•      Housed families in appropriate-size units; and
             •      Maintained its units in decent, safe, and sanitary condition (finding).




                                               17
                                   APPENDIXES

Appendix A

                 SCHEDULE OF QUESTIONED COSTS

                Recommendation               Ineligible 1/      Unsupported 2/
                   number
                       1A                      $ 70,497
                       1B                                            $ 10,516
                       1C                           7,947
                       1D                                               88,302

                     Totals                    $ 78,444              $ 98,818




1/   Ineligible costs are costs charged to a HUD-financed or HUD-insured program or activity
     that the auditor believes are not allowable by law; contract; or Federal, State, or local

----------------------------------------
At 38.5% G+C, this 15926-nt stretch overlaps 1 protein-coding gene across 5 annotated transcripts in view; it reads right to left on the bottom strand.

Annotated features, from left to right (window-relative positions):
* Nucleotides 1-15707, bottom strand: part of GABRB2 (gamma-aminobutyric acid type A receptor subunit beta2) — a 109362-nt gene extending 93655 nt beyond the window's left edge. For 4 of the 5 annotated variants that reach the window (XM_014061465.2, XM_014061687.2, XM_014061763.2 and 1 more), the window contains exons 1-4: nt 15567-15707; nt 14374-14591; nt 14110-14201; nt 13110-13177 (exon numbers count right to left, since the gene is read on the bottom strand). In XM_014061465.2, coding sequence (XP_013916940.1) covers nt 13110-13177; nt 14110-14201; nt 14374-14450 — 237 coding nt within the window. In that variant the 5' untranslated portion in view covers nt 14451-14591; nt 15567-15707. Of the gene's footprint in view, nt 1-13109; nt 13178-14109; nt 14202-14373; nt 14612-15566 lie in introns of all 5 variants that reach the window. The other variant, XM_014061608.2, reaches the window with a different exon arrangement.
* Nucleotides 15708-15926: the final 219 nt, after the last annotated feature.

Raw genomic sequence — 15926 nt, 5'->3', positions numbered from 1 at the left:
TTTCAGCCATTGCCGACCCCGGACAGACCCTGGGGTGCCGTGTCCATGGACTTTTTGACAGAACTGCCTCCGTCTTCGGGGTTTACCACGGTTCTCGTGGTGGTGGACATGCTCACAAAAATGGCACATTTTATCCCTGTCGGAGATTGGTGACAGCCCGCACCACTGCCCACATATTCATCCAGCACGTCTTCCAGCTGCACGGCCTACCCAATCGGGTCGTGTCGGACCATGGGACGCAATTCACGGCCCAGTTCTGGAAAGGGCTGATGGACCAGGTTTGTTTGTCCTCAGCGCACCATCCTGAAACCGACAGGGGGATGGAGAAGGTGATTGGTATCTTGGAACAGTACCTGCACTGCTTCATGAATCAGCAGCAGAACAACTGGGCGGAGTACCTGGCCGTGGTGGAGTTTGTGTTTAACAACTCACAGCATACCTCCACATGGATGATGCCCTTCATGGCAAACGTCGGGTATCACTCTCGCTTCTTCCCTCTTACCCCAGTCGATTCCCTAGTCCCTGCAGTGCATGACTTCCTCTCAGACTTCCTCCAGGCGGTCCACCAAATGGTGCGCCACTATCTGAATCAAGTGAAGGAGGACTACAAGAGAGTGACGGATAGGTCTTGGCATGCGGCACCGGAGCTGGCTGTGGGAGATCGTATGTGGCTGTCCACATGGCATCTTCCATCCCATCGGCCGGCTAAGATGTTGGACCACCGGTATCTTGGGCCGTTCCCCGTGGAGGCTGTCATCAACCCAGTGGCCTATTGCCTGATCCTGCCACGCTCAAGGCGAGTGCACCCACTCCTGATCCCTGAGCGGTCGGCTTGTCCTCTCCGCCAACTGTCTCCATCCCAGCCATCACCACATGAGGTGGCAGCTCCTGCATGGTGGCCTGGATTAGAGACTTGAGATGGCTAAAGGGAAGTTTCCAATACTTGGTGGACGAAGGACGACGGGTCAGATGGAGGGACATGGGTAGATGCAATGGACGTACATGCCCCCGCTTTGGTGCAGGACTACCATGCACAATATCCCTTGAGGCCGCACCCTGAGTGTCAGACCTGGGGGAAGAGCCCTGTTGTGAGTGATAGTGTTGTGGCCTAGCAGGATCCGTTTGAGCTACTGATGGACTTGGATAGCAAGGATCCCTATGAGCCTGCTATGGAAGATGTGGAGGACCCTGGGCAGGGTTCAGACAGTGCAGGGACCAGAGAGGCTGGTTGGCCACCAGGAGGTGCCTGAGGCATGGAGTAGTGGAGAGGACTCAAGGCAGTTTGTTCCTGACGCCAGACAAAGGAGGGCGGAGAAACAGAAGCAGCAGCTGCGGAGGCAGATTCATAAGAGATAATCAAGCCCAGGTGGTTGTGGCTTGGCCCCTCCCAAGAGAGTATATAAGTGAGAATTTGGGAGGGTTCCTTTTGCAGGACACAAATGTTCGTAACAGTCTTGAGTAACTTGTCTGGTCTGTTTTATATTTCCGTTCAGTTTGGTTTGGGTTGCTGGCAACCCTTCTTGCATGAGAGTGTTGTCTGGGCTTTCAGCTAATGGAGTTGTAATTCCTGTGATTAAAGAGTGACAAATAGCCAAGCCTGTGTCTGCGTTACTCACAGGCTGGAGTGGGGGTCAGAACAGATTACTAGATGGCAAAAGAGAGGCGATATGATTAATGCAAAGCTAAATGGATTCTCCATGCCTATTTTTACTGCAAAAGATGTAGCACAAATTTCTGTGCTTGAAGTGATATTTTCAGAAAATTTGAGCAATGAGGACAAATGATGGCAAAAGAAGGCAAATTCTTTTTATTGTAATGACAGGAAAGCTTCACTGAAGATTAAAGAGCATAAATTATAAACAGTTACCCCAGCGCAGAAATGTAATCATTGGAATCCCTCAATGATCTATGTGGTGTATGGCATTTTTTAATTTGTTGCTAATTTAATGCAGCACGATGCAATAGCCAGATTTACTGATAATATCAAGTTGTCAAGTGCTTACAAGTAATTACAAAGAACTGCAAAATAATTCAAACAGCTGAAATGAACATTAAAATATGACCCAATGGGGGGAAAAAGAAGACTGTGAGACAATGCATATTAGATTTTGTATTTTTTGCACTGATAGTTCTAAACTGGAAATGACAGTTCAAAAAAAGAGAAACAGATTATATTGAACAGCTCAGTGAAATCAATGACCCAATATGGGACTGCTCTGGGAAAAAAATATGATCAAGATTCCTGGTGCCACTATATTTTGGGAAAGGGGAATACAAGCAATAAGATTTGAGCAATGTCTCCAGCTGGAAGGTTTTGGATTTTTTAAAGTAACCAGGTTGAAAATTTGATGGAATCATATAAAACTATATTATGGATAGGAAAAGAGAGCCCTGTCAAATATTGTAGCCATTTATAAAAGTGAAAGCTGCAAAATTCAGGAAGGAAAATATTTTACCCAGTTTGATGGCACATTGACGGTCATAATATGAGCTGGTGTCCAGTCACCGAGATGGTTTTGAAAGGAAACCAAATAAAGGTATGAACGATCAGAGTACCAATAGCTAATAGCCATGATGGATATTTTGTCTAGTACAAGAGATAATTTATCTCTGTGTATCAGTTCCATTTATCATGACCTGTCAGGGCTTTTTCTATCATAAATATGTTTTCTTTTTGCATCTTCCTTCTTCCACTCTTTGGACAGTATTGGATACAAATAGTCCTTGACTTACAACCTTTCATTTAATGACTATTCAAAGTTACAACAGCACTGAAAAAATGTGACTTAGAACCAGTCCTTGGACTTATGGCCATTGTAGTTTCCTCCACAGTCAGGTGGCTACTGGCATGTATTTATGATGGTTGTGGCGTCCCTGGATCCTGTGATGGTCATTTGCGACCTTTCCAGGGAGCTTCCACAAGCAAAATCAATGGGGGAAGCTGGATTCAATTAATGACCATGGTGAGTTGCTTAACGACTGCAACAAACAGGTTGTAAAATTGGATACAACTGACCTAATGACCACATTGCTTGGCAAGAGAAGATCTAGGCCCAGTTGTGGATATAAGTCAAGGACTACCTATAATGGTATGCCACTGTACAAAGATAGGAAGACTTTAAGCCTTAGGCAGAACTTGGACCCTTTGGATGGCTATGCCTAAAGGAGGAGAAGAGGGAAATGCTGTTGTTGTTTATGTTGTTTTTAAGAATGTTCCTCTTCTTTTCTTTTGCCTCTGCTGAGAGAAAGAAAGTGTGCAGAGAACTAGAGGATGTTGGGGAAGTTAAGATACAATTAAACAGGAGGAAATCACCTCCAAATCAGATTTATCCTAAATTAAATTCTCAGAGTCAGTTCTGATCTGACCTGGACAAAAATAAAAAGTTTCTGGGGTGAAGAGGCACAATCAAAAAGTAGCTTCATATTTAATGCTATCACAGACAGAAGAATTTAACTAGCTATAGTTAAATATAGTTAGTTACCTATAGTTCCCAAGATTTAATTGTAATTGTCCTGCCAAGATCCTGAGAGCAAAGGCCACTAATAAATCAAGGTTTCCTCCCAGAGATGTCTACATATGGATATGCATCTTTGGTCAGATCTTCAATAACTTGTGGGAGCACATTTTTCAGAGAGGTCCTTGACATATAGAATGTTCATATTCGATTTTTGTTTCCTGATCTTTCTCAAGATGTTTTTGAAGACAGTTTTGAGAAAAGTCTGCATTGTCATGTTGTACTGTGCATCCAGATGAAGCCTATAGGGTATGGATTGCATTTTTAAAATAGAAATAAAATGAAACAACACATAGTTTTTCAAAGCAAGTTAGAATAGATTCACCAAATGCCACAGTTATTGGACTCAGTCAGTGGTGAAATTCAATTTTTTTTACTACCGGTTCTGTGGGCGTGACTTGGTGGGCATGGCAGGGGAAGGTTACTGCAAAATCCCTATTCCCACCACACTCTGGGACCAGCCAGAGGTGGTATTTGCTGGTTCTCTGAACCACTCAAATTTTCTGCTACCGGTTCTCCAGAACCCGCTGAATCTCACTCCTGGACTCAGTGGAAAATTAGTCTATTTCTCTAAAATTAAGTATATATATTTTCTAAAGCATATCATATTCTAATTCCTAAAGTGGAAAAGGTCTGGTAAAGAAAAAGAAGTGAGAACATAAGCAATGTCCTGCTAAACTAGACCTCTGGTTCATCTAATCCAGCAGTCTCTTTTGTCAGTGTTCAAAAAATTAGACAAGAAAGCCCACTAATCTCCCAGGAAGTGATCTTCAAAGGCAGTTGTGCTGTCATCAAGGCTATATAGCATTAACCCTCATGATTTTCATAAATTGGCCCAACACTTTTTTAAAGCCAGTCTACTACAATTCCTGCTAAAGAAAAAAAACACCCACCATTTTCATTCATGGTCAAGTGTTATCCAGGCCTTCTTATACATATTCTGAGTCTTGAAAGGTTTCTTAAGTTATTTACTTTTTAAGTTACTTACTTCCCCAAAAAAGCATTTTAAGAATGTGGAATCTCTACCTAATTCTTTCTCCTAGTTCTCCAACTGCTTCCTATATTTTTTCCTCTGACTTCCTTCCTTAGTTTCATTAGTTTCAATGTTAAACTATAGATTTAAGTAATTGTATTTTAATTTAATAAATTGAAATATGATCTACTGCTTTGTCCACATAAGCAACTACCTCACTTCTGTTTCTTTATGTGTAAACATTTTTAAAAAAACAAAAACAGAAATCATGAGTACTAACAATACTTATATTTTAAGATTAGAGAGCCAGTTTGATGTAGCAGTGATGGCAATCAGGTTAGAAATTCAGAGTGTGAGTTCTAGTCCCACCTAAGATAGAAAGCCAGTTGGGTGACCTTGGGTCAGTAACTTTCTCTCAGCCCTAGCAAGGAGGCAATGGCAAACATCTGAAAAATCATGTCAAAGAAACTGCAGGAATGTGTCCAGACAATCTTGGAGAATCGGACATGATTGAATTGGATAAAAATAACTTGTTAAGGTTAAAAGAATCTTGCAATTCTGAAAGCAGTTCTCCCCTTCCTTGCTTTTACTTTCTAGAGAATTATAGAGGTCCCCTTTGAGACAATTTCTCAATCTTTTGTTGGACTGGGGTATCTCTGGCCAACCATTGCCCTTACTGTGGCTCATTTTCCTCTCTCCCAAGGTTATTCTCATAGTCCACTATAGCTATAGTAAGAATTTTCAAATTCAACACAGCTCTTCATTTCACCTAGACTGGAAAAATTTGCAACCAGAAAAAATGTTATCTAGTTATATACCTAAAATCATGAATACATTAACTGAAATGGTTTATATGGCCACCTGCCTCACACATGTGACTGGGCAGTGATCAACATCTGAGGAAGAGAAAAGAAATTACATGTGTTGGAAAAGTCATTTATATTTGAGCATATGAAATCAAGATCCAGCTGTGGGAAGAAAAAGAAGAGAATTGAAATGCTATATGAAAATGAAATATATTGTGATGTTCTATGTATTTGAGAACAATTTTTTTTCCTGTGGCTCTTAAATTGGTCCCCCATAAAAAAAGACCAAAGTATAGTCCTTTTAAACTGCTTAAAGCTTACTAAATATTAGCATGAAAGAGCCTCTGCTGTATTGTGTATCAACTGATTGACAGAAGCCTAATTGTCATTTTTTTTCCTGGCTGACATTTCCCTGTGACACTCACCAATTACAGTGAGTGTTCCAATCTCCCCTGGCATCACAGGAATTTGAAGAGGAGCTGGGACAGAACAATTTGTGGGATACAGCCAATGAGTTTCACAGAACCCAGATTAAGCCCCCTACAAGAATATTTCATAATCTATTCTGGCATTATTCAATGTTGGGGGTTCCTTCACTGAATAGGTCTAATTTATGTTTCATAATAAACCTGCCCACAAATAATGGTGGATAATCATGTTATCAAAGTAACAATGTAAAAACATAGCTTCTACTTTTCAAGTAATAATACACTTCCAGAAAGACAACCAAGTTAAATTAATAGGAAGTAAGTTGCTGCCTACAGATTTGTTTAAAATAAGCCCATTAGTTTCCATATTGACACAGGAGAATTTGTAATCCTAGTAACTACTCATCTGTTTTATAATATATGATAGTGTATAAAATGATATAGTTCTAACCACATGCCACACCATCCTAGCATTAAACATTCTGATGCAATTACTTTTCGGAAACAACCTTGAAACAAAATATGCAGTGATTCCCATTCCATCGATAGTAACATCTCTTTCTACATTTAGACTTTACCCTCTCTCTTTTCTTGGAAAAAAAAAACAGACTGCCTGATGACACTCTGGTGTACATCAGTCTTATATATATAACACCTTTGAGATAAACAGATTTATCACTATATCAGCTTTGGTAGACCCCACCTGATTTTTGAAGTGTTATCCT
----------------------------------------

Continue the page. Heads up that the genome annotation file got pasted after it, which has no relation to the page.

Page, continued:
policies or regulations.

2/   Unsupported costs are those costs charged to a HUD-financed or HUD-insured program
     or activity when we cannot determine eligibility at the time of the audit. Unsupported
     costs require a decision by HUD program officials. This decision, in addition to
     obtaining supporting documentation, might involve a legal interpretation or clarification
     of departmental policies and procedures.




                                             18
Appendix B

        AUDITEE COMMENTS AND OIG’S EVALUATION

Ref to OIG Evaluation   Auditee Comments




Comment 1




                         19
Comment 2




            20
Comment 1




Comment 3




            21
Comment 4




Comment 4